- Official foreign reserves forecast to decline to US $ 5.5-6bn by year-end
- Govt. likely to face around US $ 1.5bn gap in funds to service foreign currency debt
- Sri Lanka has nearly US $ 6bn foreign currency debt servicing this year
- CBSL had exhausted US $ 174.30mn in defending rupee in March
- Morgan Stanley estimates Sri Lanka faces US $ 4.4bn worth of net drains on its foreign exchange reserves, over next 12 months
By Nishel Fernando
Sri Lanka’s rupee is expected to feel the pressure from the dwindling official foreign reserves combined with the impacts from the increased money printing towards the latter part of the year, when the demand rebounds from the current sluggish levels.
First Capital Research predicted that Sri Lanka’s official foreign reserves are likely to decline to the US $ 5.5-6 billion range, at the end of the year, from US $7.2 billion in April.
Speaking to Mirror Business, First Capital Head of Research Dimantha Mathew noted that the government is likely to face around US $ 1.5 billion gap in funds, to service foreign currency-denominated debt, which would be settled in utilising the funds in foreign exchange reserves.
Consequently, he expects the pressure on the rupee to increase from the latter part of the year, with the dwindling reserves, combined with the effects coming from the increased money printing seen so far during the year.
The New York-based multinational investment banker and financial services company, Morgan Stanley, in a recent report expressed concerns over the recent uptick in money printing by the Central Bank of Sri Lanka (CBSL).
It pointed out that the CBSL’s security portfolio increased by over Rs.200 billion versus the rise in government debt of around Rs.285 billion, since the start of March, up to April 20.
“This was primarily to inject liquidity into the system but ultimately, if these operations are not unwound, it may put pressure on the currency and as we highlighted above, FX depreciation could in turn impact the leverage metrics,” Morgan Stanley cautioned.
Further, the CBSL had exhausted US $ 174.30 million in defending the rupee in March, following the sharp depreciation of the currency against the US dollar, in the month.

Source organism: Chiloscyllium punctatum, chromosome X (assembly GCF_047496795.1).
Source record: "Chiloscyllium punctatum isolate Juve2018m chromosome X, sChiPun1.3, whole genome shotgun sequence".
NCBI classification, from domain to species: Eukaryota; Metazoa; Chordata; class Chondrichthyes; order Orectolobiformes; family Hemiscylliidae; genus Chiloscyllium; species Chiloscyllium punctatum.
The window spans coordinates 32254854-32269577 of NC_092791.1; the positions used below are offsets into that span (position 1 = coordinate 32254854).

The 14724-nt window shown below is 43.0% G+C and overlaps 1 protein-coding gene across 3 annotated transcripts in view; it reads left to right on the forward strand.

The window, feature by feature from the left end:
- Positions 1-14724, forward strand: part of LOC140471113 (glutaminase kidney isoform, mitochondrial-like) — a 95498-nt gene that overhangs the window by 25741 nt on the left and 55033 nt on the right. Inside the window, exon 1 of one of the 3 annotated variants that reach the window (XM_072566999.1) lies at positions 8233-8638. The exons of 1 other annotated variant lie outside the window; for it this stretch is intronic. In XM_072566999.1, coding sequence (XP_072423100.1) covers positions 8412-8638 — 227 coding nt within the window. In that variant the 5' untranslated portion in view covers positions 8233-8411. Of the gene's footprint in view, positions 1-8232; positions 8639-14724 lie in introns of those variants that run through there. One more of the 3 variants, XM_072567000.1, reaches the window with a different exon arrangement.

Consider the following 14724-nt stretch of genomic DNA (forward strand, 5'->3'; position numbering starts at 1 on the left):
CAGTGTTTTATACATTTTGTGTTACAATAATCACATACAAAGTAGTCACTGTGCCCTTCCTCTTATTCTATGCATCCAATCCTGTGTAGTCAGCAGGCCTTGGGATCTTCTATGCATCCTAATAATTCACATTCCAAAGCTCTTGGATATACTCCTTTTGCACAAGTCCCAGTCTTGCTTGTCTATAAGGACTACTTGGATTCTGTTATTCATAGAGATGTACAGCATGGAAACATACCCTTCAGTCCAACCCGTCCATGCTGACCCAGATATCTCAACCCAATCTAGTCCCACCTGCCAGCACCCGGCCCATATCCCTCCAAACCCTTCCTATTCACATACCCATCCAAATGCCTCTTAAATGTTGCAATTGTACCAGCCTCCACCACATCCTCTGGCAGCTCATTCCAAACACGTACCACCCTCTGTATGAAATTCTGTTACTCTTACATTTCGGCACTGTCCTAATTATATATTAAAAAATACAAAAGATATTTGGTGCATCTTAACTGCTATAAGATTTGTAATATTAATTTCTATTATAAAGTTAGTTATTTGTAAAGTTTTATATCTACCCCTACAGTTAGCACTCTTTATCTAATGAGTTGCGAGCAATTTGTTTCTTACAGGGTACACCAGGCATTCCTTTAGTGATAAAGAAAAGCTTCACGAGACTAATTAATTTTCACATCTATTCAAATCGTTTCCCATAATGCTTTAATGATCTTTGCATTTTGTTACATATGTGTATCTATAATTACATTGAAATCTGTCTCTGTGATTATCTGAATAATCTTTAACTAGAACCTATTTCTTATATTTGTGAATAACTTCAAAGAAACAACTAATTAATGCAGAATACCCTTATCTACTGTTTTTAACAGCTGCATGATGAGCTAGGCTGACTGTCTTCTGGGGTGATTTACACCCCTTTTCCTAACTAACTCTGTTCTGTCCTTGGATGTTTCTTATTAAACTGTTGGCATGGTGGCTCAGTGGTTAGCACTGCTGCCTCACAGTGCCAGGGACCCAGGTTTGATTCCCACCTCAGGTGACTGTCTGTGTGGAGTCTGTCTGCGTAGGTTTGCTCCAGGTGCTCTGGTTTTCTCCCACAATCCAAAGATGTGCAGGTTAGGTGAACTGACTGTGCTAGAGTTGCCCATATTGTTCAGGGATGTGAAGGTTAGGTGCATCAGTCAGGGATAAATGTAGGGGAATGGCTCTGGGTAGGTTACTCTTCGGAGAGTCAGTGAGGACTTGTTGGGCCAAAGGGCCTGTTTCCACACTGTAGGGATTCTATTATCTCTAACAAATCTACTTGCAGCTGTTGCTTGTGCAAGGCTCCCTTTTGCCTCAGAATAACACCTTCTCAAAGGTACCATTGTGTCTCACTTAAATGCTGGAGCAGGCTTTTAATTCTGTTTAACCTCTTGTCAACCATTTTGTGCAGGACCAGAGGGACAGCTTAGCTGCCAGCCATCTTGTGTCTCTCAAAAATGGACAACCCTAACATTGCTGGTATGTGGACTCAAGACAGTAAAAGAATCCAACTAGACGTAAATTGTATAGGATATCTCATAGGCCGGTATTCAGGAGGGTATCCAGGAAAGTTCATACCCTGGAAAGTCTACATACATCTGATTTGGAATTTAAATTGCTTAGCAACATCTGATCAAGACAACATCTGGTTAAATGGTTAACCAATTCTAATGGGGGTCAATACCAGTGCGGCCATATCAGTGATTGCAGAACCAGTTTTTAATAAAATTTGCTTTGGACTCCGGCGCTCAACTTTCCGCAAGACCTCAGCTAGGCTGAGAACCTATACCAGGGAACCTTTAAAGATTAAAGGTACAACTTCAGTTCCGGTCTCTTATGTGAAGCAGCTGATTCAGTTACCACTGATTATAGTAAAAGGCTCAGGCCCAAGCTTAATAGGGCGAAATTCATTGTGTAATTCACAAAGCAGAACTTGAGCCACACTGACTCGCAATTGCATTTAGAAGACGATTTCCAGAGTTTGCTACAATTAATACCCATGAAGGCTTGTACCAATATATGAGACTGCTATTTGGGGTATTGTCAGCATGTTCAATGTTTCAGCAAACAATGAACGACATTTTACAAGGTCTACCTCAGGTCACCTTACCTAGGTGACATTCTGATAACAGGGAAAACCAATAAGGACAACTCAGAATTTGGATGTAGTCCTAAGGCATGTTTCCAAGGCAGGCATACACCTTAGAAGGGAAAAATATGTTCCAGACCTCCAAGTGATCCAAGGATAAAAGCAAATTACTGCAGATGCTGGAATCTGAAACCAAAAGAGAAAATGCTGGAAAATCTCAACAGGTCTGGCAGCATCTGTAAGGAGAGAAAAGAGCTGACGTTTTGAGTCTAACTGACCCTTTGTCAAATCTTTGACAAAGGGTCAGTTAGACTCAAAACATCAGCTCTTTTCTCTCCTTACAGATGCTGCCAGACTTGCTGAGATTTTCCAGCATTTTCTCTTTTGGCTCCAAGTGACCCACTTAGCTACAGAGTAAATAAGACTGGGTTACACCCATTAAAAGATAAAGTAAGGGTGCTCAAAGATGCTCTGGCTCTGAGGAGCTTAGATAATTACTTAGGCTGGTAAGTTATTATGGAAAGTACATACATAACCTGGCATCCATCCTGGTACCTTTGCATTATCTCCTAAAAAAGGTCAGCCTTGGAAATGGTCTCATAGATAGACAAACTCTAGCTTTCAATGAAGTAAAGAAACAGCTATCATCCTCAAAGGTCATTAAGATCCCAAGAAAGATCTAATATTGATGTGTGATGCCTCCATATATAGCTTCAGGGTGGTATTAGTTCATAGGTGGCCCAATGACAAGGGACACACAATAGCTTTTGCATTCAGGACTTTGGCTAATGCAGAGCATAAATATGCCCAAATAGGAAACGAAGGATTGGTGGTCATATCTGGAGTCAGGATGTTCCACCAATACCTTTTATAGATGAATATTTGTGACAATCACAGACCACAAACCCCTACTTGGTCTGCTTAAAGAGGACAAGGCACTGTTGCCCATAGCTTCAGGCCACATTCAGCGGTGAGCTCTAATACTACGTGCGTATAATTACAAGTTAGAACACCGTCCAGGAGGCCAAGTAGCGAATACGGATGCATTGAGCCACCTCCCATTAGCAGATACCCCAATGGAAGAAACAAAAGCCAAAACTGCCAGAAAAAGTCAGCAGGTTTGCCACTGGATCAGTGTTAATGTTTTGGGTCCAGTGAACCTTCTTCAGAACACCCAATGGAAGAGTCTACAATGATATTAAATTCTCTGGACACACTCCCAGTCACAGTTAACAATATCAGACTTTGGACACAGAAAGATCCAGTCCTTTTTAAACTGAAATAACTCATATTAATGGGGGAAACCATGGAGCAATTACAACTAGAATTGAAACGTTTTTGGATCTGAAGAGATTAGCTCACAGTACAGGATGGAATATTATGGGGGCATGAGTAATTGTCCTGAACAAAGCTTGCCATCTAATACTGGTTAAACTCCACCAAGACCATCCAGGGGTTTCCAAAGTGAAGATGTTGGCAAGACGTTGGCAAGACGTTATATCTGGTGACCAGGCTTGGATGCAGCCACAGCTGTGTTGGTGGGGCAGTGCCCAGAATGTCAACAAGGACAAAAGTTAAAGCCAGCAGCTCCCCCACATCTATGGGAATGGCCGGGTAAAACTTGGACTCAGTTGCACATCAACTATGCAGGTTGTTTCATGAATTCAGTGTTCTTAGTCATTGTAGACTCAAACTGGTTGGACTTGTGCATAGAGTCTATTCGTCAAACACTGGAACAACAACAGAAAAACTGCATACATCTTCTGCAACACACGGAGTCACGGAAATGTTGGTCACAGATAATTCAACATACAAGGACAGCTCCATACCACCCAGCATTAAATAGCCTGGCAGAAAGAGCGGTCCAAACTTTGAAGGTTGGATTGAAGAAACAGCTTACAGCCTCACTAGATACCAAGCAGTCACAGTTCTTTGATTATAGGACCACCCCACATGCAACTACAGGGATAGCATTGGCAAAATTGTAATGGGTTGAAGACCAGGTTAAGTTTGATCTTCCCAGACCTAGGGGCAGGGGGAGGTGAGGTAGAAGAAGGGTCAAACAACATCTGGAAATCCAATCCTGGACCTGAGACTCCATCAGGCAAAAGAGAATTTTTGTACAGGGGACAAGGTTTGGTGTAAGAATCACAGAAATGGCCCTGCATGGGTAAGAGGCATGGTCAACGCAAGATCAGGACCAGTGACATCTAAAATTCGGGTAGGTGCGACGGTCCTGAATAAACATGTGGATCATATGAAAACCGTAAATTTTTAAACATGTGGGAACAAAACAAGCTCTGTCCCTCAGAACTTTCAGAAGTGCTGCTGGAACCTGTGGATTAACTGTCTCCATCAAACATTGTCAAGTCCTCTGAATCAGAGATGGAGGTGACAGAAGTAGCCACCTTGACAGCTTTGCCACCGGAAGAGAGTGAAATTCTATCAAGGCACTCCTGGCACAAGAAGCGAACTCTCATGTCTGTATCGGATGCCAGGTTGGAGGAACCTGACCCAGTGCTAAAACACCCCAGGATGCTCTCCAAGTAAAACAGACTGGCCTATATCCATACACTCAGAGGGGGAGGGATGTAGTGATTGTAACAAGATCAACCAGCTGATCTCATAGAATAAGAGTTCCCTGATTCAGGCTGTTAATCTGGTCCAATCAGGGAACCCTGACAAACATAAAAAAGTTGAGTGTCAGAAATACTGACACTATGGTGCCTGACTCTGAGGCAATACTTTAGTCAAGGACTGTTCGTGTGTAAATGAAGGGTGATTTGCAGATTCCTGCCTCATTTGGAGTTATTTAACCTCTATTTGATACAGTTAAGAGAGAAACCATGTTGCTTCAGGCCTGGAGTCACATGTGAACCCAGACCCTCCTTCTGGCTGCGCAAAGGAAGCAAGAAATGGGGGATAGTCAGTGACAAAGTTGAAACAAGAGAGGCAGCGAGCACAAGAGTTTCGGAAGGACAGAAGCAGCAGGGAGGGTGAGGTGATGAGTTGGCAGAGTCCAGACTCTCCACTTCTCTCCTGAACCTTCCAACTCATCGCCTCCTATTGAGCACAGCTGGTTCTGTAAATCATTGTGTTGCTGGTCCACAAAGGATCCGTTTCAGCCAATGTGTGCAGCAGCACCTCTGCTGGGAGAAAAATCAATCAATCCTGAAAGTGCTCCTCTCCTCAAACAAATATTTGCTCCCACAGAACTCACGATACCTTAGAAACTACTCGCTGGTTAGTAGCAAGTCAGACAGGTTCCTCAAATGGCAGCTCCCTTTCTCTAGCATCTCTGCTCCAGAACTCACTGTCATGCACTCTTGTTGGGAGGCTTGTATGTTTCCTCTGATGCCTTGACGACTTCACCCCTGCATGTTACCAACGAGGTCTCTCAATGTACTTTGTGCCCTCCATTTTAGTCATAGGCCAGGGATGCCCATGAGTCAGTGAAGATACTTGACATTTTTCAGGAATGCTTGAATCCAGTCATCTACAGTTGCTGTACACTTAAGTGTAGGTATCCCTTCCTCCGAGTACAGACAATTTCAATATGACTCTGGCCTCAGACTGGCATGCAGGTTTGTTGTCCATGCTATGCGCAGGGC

First Capital Research estimates that Sri Lanka has a nearly US $ 6 billion foreign currency debt servicing obligation in 2020.
With around US $ 1.5 billion raised from various sources for the record debt servicing this year, First Capital expects that the government would be able to raise another US $ 3 billion from bilateral loans, currency swaps and funding agencies such as the IMF.
However, Mathew said that Sri Lanka would still face a US $ 1.5 billion shortage, which will have to be settled drawing funds from the country’s foreign reserves.
Similarly, Morgan Stanley also noted that Sri Lanka faces US $ 4.4 billion worth of net drains on its foreign exchange reserves, over the next 12 months.
Further, it noted that the country has US $ 544 million of short swap positions coming due as well.
“Together with US $ 2-2.5 billion worth of current account deficit, the total external funding requirements stand at US $ 7-7.5 billion. Taking into account FDI, the funding needs should stand at around US $ 6.5 billion,” the investment bank stated.
The IMF and Sri Lankan government are currently negotiating to reach an agreement to replace the existing Extended Fund Facility (EFF) arrangement, which is set to expire next month, with a rapid financing instrument, following a request from the government.
Mathew pointed out that it would be crucial for Sri Lanka to have the rapid financing instrument as part of the existing EFF, to delay the repayments of the EFF, which starts from this year.
“It has to be definitely part of the existing EFF; otherwise Sri Lanka will have to start paying back the EFF while the new funds are coming in. Hence, it is likely to be an extended programme of the EFF,” he said.
Meanwhile, the yields of Sri Lanka’s international sovereign bonds (ISB) saw a sharp increase in the secondary market, over the last week.
The yields of US $ 1 billion ISB, which is set to mature this October, rose to 44.42 percent last week, from 39.23 percent in the previous week, reflecting the default fears of international investors.
The bond was issued for the 6.25 percent coupon rate. All ISBs maturing before or in 2025 were trading with yields above 20 percent.
Mathew opined that Sri Lanka is unlikely to issue any ISBs for another year, given the high cost of financing.
“That’s completely out for about a year,” he said.
Fitch Rating last month downgraded Sri Lanka’s Long-Term Foreign- and Local-Currency Issuer Default Ratings (IDR) to ‘B-’ with negative outlook.
In its report, Morgan Stanley stated that they now prefer Pakistan ISBs over Sri Lanka’s in the Asian context and Ghana over Sri Lanka in the global context, mainly due to Sri Lanka’s worsening fiscal environment.
“Sri Lanka spreads are currently trading at over 1,000bp, generally considered a stress threshold in the markets. From that perspective, cash prices are also important to look at. Looking at low cash prices for long-end bonds could imply at first glance that they are attractive but upon looking at the peer group comparison, the attractiveness is less obvious,” Morgan Stanley elaborated.
However, the investment bank believes that Sri Lanka’s external funding sources should be sufficient to meet the funding requirement in the near term.
In addition, if the debt suspension by G-20 countries is to be extended to Sri Lanka, the investment bank pointed out that the country could yield debt suspension worth US $ 1.2 billion in 2020, providing great relief and liquidity.